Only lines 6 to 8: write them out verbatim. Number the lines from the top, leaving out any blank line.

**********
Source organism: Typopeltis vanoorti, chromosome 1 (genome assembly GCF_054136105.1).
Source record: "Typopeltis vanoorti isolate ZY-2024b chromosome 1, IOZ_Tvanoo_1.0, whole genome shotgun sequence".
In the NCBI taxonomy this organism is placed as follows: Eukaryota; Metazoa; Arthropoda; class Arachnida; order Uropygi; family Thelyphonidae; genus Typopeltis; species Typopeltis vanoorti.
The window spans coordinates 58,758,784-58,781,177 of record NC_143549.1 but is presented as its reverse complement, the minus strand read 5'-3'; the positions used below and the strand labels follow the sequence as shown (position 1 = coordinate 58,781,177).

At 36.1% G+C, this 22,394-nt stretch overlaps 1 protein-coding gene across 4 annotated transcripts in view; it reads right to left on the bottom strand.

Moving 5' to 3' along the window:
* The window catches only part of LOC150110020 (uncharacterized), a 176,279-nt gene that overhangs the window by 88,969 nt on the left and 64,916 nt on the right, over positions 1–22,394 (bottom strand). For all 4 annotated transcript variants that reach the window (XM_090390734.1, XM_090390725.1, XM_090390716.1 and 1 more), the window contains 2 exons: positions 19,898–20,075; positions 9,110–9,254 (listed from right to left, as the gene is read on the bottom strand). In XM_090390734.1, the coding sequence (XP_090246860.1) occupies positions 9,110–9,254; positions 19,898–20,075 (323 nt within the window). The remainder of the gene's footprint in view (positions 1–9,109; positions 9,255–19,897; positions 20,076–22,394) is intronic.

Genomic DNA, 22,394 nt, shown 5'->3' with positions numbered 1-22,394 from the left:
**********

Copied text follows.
Moving 5' to 3' along the window:
* The window catches only part of LOC150110020 (uncharacterized), a 176,279-nt gene that overhangs the window by 88,969 nt on the left and 64,916 nt on the right, over positions 1–22,394 (bottom strand). For all 4 annotated transcript variants that reach the window (XM_090390734.1, XM_090390725.1, XM_090390716.1 and 1 more), the window contains 2 exons: positions 19,898–20,075; positions 9,110–9,254 (listed from right to left, as the gene is read on the bottom strand). In XM_090390734.1, the coding sequence (XP_090246860.1) occupies positions 9,110–9,254; positions 19,898–20,075 (323 nt within the window). The remainder of the gene's footprint in view (positions 1–9,109; positions 9,255–19,897; positions 20,076–22,394) is intronic.

Genomic DNA, 22,394 nt, shown 5'->3' with positions numbered 1-22,394 from the left: